TBD.com Taps SOC Alumni Talent
TBD, a new Washington, D.C., regional multi-media news operation that includes a cable news station, a website and mobile apps is generating a lot of buzz. TBD General Manager and AU alum Jim Brady will be at American University's Katzen Arts Center Tuesday, September 21 to celebrate the summer launch of TBD and a partnership between TBD and the AU School of Communication.
One of TBD's breakthrough strategies is its reliance on established local bloggers for breaking news and community coverage. Prior to launch, the company vetted hundreds of metro area bloggers, looking for the best to feature. It's no surprise that some of the bloggers selected are Brady's fellow SOC graduates.
Both responded to a few questions about their blogs and working with TBD.com
Q: How did you get started with your blog?
Nekoomaram: I decided to start my blog because I found that a lot of material that I was collecting for my internship at Radio Free Europe wasn't fit for the site, but would interest people who care about the international scene in D.C. Through that internship I became acquainted with many prominent international think tanks in town and I found myself going to these events out of genuine interest rather than for work.
Levitin: I started writing for WeLoveDC because I needed an outlet for my writing.
Q: Why do you enjoy blogging?
Nekoomaram: D.C. is such a great place for international activity, and not many people view it as "local" news. While I'm the only one manning the site right now, I would ideally love to draw in experts from these groups, community leaders from different international backgrounds and students studying international relations.
Levitin: I've interviewed two Hall of Fame baseball players, played trumpet on a live stage with a full-fledged funk band, and have been to more Major League Baseball games than I can count all in the span of 10 months. That's what journalism is. You take your passion, combine it with writing, and then you get to have all the fun you want.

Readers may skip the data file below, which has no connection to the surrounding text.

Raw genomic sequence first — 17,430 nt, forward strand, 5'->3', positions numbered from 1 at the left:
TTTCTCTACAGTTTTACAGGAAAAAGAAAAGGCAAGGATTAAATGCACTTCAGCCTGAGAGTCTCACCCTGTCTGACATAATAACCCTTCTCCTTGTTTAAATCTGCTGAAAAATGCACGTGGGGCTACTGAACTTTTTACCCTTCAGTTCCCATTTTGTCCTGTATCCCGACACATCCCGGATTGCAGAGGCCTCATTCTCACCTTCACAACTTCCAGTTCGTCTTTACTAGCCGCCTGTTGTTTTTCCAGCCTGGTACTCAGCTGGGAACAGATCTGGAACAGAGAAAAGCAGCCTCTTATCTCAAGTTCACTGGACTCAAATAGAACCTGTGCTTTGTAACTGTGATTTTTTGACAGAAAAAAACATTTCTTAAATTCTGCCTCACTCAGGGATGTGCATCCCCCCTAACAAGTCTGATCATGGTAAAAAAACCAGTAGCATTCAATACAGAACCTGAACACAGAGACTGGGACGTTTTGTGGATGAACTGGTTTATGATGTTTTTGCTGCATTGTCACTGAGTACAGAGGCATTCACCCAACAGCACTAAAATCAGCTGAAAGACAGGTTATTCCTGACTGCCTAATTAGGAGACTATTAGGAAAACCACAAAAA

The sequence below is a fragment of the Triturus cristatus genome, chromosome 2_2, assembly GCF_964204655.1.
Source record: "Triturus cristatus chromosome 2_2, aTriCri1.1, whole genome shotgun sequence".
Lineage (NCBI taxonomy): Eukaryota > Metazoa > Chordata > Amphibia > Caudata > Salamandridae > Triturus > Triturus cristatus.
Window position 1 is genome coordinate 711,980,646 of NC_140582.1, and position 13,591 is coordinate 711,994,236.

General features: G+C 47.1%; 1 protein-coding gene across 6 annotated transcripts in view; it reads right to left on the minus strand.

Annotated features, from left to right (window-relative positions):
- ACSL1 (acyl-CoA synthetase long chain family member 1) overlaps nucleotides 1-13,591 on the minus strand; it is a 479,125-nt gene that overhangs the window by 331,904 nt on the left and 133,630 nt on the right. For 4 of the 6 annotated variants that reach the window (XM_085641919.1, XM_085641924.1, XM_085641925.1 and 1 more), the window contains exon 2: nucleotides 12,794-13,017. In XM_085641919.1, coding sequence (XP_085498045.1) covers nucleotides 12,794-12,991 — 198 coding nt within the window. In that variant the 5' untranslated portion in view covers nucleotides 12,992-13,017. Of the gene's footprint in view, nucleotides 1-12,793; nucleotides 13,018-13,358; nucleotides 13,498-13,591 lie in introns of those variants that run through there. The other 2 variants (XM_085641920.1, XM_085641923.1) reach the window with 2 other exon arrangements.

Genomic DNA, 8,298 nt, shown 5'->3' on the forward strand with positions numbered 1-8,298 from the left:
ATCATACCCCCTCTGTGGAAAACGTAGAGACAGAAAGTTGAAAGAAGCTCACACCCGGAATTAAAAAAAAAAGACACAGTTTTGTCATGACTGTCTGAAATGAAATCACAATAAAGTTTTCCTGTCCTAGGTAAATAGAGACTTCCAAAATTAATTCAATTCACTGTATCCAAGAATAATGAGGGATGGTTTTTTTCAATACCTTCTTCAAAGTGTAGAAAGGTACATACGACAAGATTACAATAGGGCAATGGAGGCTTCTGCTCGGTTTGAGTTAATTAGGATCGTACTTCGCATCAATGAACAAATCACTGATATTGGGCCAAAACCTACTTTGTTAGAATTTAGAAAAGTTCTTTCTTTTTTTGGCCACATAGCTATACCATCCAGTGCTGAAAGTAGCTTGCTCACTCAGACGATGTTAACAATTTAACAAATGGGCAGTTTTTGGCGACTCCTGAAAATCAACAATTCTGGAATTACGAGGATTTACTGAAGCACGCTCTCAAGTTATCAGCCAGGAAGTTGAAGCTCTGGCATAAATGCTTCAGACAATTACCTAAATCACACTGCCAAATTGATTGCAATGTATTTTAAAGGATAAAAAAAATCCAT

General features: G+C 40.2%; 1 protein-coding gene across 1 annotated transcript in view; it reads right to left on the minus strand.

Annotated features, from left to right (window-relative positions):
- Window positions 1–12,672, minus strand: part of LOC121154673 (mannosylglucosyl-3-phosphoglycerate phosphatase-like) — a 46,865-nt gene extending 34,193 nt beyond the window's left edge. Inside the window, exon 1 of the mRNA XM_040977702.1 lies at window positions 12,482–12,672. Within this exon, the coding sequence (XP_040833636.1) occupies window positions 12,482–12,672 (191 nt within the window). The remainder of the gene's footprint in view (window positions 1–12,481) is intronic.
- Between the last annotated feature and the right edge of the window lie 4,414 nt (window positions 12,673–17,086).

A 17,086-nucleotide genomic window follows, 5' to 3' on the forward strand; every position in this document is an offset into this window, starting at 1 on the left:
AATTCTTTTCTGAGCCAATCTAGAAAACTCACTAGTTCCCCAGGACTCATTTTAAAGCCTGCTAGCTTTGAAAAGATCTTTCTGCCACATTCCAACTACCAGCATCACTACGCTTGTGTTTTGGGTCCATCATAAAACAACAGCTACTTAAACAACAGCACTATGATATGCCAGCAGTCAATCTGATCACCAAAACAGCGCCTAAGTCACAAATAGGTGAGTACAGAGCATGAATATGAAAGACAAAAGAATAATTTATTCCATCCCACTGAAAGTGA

Q: What has been your experience with TBD?
Nekoomaram: The TBD staff was very warm and inclusive when I went to one of their local blogger events which made me want to promote them and get involved as much as I could. They are very open to young people with big ideas, which is hard to find in a field where experience is king. As for the blog, the traffic definitely went up because of TBD's endorsement. But it's still in the early stages, so it's up to me to keep it alive and thriving.
Levitin: TBD approached the editors of our site and asked us to be among the first eight blogs in the community network. It was nice to see the Welovedc.com logo posted proudly on another news outlet in town. It’s affected blog traffic to the point where it accounts for about 7-10 percent of daily traffic.
Q: How did AU prepare you for blogging and media changes
Nekoomaram: AU is well-connected with people who understand where journalism is going and what needs to be done to stay ahead. AU has helped me think of how to market myself in journalism today with new technology, self branding and the web
Levitin: My training at AU prepared me for the constant changes in media. Prof. Amy Eisman is the person responsible for getting me to pay attention to these trends. From her I learned to develop a personal voice. There’s a way to report the news in AP Style and still get a well-written story across. Since AU is a small private school, we have advantages that other accredited journalism schools might not – one-on-one attention. It’s the most valuable tool any SOC student can utilize.
Q: What do students need to know now to become an effective journalist for a local-oriented blog like TBD?
Nekoomaram: You have to find a need in your community and communicate frequently with your audience. In an environment where people can get information from anywhere, you have to give them a reason to seek you out and give you clicks. You can do this by not only providing coverage of something you see under-covered, but also by showing your target audience that you care about their thoughts and want to engage them in the site. So far TBD has that down.
Levitin: If you want to be an effective journalist for a locally-oriented blog then start asking questions and start venturing out into your city. You won't get a story from sitting on your couch with a bowl of Fruit Loops on your lap while checking e-mail and reading the Post online. The only way to write something valuable is to go out into the world and experience whatever it is you're trying to write about. That’s one thing that will never change in journalism.